My Journey With Philanthropy
Philanthropy In Healthcare
Where does philanthropy fit in your list of needs? When I was in primary school, my teacher spoke to us about Maslow’s pyramid. At the base of the hierachy are physiological needs, followed by psychological ones. Right at the top is self-actualisation. But philanthropy involves promoting the welfare of others, not oneself. Therefore it seems to exist above & beyond what needs to be done. Yet it isn’t just a lofty concept. In fact, for a community to thrive, philanthropy is often required to make big disruptions to enable change.
At a recent SingHealth workshop, I met fellow directors of philanthropy from various academic clinical programmes. It was probably one of the most fruitful workshops I’ve attended. Many of us enjoyed extended meaningful conversations and looked forward to doing some good work together. A fortnight ago, we hosted our first collaborative philanthropy event, a gala dinner.
The SingHealth Duke-NUS Gala Dinner
Almost 800 clinicians, donors & guests gathered in support of medical research & education on 14 September at the Ritz-Carlton.
Our GCEO Professor Ivy Ng gave a stirring speech about why medical research is important. She explained that we can define new standards in care, that generations that come after us can enjoy. In fact, when we unlock possibilities through medical research, our donors are our partners in this journey. The audience laughed with her when she promised that the point of the dinner was not to take their money. Instead, she said we were gathered together to “celebrate life, health and even better health tomorrow.”
Subsequently, Professor Thomas Coffman, Dean of Duke-NUS Medical School, spoke about how medical education isn’t just for doctors. In fact, the healthcare team includes nurses & allied healthcare workers. He thanked donors for contributing towards innovative approaches to medical education of teams through simulation to improve patient care. He also discussed Singapore’s integration of outstanding specialist medicine with community care, supported by cutting edge world-class research.
So what are the various specialist academic clinical programmes?
Academic Clinical Programmes
Currently, there are 15 academic clinical programmes, including Anasthesia, who organised this year’s gala, themed Odyssey of Stars. The stunning photo wall was a mysterious dark cavern lit with sparkling lights for stars. By the photo wall and in the ballroom, I met friends representing or supporting various other ACPs like Neuroscience, Eye, Surgery & Paediatrics. Many of us studied together in medical school. At that time, our immediate goals were to pass and graduate from university. Now here were discussing care transformation & innovation. It was frankly, quite thrilling.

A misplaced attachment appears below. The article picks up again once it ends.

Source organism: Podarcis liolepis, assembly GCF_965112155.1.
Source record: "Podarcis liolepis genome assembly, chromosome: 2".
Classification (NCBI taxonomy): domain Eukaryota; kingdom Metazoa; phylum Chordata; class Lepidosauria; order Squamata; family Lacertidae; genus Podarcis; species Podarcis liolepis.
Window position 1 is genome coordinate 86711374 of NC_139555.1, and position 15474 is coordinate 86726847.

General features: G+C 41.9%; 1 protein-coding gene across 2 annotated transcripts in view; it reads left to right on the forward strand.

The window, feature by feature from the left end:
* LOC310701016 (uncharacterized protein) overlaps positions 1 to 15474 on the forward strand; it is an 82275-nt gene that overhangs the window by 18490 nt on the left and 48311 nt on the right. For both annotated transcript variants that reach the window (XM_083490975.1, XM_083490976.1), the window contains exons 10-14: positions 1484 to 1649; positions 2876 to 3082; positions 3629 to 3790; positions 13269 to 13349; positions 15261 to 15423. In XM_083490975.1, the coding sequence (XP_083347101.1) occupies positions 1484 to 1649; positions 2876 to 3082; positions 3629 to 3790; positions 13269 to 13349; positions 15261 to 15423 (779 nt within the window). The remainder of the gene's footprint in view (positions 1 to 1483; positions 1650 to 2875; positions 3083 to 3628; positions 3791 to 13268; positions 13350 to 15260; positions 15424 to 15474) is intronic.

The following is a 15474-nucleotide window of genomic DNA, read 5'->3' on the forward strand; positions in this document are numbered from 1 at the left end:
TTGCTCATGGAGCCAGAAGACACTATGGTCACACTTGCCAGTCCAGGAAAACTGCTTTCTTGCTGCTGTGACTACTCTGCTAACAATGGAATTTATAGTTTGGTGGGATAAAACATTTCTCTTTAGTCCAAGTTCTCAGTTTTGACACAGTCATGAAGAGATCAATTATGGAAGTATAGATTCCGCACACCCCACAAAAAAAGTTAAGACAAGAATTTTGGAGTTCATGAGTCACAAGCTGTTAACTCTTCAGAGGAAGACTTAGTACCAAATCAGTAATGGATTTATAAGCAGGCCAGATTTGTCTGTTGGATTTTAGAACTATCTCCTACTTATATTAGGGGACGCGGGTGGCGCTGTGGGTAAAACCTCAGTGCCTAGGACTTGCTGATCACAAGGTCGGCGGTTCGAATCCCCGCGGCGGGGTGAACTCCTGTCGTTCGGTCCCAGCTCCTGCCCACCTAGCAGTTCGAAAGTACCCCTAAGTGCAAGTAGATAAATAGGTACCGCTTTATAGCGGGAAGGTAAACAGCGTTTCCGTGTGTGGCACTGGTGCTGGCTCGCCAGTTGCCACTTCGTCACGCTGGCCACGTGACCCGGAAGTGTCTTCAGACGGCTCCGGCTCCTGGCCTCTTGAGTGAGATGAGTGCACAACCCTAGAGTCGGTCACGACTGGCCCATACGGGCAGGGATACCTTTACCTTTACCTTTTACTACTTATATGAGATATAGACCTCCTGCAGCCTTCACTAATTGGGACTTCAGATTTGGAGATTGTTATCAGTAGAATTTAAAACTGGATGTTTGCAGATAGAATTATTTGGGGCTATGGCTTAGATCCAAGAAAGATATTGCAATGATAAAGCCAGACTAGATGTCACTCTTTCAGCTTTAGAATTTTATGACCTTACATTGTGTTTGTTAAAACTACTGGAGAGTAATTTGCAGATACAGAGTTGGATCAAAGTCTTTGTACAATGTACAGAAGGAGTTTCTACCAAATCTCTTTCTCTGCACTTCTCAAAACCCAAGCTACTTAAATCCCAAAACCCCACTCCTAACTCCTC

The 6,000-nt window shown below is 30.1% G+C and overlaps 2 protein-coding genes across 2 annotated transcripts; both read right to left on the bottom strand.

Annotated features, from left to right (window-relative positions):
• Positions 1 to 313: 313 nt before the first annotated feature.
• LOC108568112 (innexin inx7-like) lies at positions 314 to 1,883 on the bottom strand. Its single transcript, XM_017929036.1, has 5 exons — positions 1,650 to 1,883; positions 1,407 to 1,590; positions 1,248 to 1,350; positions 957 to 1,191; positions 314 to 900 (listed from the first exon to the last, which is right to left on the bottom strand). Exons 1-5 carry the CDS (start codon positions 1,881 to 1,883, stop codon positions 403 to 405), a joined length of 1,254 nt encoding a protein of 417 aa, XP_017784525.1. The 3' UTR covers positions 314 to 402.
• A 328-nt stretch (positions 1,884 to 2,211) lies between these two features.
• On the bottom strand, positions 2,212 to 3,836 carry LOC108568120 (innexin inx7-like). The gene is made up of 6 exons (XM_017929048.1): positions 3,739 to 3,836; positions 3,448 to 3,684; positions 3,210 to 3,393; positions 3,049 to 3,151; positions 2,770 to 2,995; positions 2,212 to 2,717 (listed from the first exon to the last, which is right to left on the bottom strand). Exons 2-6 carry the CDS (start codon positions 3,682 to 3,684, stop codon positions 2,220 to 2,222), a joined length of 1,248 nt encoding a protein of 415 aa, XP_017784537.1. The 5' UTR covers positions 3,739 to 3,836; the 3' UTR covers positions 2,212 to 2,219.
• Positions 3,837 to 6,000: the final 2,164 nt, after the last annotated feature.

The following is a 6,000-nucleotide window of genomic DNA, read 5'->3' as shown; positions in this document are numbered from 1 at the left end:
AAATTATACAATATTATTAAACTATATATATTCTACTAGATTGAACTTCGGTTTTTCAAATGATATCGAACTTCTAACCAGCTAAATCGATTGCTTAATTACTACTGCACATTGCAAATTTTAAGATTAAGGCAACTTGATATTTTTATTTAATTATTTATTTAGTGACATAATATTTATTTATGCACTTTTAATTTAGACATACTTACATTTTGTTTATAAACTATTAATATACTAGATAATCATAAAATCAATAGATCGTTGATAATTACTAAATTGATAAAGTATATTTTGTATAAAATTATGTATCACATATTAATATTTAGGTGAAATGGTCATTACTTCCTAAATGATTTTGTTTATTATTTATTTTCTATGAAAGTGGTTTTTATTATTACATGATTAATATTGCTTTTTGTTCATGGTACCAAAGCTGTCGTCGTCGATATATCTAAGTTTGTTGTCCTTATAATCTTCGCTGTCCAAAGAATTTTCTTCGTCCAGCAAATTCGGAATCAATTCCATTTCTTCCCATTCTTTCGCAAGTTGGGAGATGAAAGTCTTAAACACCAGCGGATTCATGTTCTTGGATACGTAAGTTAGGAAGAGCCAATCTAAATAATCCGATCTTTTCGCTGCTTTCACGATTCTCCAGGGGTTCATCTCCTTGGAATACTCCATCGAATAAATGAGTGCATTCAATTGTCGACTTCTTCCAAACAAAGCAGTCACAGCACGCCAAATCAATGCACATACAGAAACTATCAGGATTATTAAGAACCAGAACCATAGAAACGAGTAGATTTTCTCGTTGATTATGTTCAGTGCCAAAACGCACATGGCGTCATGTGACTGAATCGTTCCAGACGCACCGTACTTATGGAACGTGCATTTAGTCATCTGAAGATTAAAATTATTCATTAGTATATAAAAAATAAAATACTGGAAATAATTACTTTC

Other clinicians hail from the rest of the ACPs such as Medicine, O&G, Cardiology, Oncology, Pathology, Radiology, Dental, Musculoskeletal Sciences & Family Medicine. In fact, Emergency Medicine is the youngest ACP to be formed, just last year. Emergency Medicine itself is a relatively young specialty.
Emergency Medicine ACP
The SingHealth Emergency Medicine ACP draws together emergency specialists from Singapore General Hospital, Sengkang General Hospital, Changi General Hospital and KK Women’s & Children’s Hospital where I work. Together we manage about half of Singapore’s total number of emergencies. Our patients range from infancy to geriatrics. Some patients require emergency resuscitation & trauma care. Others require acute psychological issues & end-of-life palliative care.
In order to improve patient care, we focus on four pillars. These are: clinical services & quality improvement, research, education and care transformation & innovation.
A project I’m personally involved in that encompasses all four pillars is the DARE programme. Although the journey of improving cardiac arrest victims’ survival & raising solutions based on research is long, it’s worth it. By educating the community and transforming the structure of care nationwide via our DARE app, we have made a real impact. All because our teams Dare to Dream . Furthermore, the reality is that all the research, logistics and administration of programmes cost money. Our funds come from various sources including government funds and private philanthropy. Whenever I read an article about students saving lives with CPR, I feel proud of my teams who worked so hard to achieve this.
Philanthropy isn’t just some lofty concept about doing good. The funds raised benefit multiple projects and I for one, have seen tangible results in terms of lives saved.